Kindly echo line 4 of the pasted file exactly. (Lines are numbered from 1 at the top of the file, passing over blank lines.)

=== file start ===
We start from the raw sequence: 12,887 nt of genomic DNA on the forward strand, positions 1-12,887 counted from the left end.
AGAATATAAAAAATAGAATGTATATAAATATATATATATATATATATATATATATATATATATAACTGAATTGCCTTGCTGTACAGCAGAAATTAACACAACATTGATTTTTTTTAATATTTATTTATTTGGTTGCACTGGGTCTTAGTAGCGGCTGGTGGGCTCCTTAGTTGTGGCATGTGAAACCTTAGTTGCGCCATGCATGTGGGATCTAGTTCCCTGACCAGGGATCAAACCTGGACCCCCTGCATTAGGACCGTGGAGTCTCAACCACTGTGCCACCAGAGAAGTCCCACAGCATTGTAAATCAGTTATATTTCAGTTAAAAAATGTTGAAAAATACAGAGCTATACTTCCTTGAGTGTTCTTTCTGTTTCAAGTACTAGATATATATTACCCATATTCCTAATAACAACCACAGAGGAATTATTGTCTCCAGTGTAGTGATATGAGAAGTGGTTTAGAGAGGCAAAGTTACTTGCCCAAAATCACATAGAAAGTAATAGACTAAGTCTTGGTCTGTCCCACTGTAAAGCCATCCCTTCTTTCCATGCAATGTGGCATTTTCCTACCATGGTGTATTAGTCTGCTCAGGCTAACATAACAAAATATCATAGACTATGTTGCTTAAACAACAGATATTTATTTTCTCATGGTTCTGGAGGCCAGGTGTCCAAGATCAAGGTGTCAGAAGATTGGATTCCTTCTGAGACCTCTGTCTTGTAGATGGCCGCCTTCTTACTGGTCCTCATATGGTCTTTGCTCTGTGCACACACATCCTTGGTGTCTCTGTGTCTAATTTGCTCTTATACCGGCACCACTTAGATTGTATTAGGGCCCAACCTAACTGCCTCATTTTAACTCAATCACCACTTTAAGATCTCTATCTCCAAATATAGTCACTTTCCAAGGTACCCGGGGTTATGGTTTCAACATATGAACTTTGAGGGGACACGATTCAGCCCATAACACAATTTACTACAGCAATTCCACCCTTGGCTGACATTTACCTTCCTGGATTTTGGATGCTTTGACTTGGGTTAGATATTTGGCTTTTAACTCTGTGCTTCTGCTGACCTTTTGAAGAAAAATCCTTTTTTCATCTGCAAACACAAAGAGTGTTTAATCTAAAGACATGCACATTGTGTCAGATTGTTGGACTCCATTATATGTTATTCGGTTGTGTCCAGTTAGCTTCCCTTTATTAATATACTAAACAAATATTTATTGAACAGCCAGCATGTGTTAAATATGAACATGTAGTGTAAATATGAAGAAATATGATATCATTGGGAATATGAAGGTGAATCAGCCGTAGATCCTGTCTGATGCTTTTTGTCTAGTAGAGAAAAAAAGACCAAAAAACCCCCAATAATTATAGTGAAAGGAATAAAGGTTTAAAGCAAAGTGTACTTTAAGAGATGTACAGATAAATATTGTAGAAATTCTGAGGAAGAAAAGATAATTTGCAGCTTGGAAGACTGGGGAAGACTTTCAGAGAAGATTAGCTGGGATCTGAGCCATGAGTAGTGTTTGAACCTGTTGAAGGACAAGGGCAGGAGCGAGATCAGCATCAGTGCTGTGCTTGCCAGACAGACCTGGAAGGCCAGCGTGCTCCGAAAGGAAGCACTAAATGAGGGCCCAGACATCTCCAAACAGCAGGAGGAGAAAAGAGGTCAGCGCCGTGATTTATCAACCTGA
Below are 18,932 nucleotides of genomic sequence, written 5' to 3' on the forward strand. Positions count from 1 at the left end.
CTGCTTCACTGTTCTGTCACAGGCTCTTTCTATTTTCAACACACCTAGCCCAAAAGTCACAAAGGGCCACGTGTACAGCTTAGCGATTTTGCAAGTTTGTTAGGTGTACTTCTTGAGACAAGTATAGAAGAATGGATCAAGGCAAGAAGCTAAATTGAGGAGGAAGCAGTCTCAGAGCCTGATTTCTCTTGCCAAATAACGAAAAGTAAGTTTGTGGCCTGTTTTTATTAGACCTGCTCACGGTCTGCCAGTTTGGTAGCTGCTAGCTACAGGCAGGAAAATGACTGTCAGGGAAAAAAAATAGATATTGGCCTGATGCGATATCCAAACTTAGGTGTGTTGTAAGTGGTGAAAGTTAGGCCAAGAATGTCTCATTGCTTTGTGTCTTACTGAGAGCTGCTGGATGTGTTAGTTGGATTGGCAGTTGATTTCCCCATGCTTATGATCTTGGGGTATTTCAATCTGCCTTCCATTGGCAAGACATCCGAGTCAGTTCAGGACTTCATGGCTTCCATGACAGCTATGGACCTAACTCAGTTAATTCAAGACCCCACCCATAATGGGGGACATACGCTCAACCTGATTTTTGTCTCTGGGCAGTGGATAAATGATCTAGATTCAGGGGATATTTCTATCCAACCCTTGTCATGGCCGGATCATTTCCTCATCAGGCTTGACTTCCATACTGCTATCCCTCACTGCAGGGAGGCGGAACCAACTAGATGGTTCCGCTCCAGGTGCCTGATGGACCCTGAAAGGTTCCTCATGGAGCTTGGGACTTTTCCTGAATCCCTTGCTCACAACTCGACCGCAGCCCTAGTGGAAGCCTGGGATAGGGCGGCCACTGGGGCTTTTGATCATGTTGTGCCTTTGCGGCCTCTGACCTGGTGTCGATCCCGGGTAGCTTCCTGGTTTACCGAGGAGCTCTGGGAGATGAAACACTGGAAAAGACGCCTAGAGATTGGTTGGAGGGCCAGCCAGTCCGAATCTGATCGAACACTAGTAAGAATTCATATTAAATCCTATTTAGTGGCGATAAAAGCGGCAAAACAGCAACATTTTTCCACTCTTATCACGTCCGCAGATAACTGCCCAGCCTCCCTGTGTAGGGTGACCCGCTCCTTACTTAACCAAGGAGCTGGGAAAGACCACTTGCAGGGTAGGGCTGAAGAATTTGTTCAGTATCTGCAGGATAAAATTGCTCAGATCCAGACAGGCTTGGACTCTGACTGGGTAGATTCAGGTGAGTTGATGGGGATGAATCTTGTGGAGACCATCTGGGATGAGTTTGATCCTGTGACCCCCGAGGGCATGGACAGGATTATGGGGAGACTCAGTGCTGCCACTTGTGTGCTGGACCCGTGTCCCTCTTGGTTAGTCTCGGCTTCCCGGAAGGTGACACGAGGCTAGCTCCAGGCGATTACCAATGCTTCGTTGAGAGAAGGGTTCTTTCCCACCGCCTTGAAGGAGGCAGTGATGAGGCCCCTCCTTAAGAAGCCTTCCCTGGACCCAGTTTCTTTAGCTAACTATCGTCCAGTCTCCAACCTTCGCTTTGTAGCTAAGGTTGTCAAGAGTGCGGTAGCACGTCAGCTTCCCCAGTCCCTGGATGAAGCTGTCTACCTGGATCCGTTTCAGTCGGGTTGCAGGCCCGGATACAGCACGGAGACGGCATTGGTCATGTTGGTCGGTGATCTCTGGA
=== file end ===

CTGCTTCACTGTTCTGTCACAGGCTCTTTCTATTTTCAACACACCTAGCCCAAAAGTCACAAAGGGCCACGTGTACAGCTTAGCGATTTTGCAAGTTTGTTAGGTGTACTTCTTGAGACAAGTATAGAAGAATGGATCAAGGCAAGAAGCTAAATTGAGGAGGAAGCAGTCTCAGAGCCTGATTTCTCTTGCCAAATAACGAAAAGTAAGTTTGTGGCCTGTTTTTATTAGACCTGCTCACGGTCTGCCAGTTTGGTAGCTGCTAGCTACAGGCAGGAAAATGACTGTCAGGGAAAAAAAATAGATATTGGCCTGATGCGATATCCAAACTTAGGTGTGTTGTAAGTGGTGAAAGTTAGGCCAAGAATGTCTCATTGCTTTGTGTCTTACTGAGAGCTGCTGGATGTGTTAGTTGGATTGGCAGTTGATTTCCCCATGCTTATGATCTTGGGGTATTTCAATCTGCCTTCCATTGGCAAGACATCCGAGTCAGTTCAGGACTTCATGGCTTCCATGACAGCTATGGACCTAACTCAGTTAATTCAAGACCCCACCCATAATGGGGGACATACGCTCAACCTGATTTTTGTCTCTGGGCAGTGGATAAATGATCTAGATTCAGGGGATATTTCTATCCAACCCTTGTCATGGCCGGATCATTTCCTCATCAGGCTTGACTTCCATACTGCTATCCCTCACTGCAGGGAGGCGGAACCAACTAGATGGTTCCGCTCCAGGTGCCTGATGGACCCTGAAAGGTTCCTCATGGAGCTTGGGACTTTTCCTGAATCCCTTGCTCACAACTCGACCGCAGCCCTAGTGGAAGCCTGGGATAGGGCGGCCACTGGGGCTTTTGATCATGTTGTGCCTTTGCGGCCTCTGACCTGGTGTCGATCCCGGGTAGCTTCCTGGTTTACCGAGGAGCTCTGGGAGATGAAACACTGGAAAAGACGCCTAGAGATTGGTTGGAGGGCCAGCCAGTCCGAATCTGATCGAACACTAGTAAGAATTCATATTAAATCCTATTTAGTGGCGATAAAAGCGGCAAAACAGCAACATTTTTCCACTCTTATCACGTCCGCAGATAACTGCCCAGCCTCCCTGTGTAGGGTGACCCGCTCCTTACTTAACCAAGGAGCTGGGAAAGACCACTTGCAGGGTAGGGCTGAAGAATTTGTTCAGTATCTGCAGGATAAAATTGCTCAGATCCAGACAGGCTTGGACTCTGACTGGGTAGATTCAGGTGAGTTGATGGGGATGAATCTTGTGGAGACCATCTGGGATGAGTTTGATCCTGTGACCCCCGAGGGCATGGACAGGATTATGGGGAGACTCAGTGCTGCCACTTGTGTGCTGGACCCGTGTCCCTCTTGGTTAGTCTCGGCTTCCCGGAAGGTGACACGAGGCTAGCTCCAGGCGATTACCAATGCTTCGTTGAGAGAAGGGTTCTTTCCCACCGCCTTGAAGGAGGCAGTGATGAGGCCCCTCCTTAAGAAGCCTTCCCTGGACCCAGTTTCTTTAGCTAACTATCGTCCAGTCTCCAACCTTCGCTTTGTAGCTAAGGTTGTCAAGAGTGCGGTAGCACGTCAGCTTCCCCAGTCCCTGGATGAAGCTGTCTACCTGGATCCGTTTCAGTCGGGTTGCAGGCCCGGATACAGCACGGAGACGGCATTGGTCATGTTGGTCGGTGATCTCTGGA